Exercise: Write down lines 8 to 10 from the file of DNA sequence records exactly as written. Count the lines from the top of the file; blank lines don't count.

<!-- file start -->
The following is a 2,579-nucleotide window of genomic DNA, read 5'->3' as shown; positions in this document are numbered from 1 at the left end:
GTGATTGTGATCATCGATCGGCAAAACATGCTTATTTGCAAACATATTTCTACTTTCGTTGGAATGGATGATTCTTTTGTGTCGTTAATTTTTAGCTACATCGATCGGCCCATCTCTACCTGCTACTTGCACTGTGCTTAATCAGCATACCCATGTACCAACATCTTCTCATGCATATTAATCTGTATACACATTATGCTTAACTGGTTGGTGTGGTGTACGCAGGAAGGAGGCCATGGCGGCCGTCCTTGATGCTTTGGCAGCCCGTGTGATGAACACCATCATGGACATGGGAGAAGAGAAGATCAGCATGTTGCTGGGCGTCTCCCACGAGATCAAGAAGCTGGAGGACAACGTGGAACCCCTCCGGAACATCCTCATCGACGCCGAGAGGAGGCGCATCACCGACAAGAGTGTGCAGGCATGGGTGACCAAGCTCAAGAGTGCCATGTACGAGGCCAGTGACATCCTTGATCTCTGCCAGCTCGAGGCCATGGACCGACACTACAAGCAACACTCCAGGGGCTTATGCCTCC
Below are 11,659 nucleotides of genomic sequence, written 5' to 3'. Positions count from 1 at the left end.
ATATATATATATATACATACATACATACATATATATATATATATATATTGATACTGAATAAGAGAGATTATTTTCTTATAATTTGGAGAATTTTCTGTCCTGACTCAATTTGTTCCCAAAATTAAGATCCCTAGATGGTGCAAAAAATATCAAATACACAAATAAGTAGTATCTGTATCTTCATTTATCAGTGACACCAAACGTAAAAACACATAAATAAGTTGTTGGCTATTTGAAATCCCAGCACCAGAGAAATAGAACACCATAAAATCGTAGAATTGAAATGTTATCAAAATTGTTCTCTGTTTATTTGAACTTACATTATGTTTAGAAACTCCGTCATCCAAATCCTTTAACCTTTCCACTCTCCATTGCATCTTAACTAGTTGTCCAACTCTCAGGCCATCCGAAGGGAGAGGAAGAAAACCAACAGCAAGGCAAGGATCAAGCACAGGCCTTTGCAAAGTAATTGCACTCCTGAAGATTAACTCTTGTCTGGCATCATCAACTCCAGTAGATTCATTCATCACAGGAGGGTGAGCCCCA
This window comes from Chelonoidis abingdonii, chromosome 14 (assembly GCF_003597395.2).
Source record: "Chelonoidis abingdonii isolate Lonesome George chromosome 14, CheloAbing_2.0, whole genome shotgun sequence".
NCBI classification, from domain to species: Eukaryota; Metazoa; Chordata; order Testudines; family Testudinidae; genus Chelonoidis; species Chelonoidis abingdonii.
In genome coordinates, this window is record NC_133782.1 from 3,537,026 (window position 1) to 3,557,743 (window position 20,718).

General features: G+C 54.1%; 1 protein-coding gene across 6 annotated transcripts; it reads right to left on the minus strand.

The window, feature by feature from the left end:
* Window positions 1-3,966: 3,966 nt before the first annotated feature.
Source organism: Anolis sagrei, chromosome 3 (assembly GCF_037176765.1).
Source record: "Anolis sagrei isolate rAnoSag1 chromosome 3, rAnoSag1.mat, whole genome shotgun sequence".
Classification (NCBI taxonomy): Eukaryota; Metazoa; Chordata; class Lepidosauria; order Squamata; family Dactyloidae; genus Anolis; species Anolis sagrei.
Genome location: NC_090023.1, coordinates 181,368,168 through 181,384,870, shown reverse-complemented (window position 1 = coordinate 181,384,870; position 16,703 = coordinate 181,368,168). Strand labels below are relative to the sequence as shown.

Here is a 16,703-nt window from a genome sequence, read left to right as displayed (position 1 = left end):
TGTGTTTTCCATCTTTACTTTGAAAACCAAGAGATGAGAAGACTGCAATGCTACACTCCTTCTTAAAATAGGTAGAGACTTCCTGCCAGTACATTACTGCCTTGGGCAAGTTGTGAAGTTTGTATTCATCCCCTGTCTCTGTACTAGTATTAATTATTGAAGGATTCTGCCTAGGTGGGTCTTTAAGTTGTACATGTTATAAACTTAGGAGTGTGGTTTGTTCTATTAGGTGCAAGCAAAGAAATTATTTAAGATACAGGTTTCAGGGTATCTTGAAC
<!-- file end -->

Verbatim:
In genome coordinates, this window is record NC_133782.1 from 3,537,026 (window position 1) to 3,557,743 (window position 20,718).

General features: G+C 54.1%; 1 protein-coding gene across 6 annotated transcripts; it reads right to left on the minus strand.

The window, feature by feature from the left end: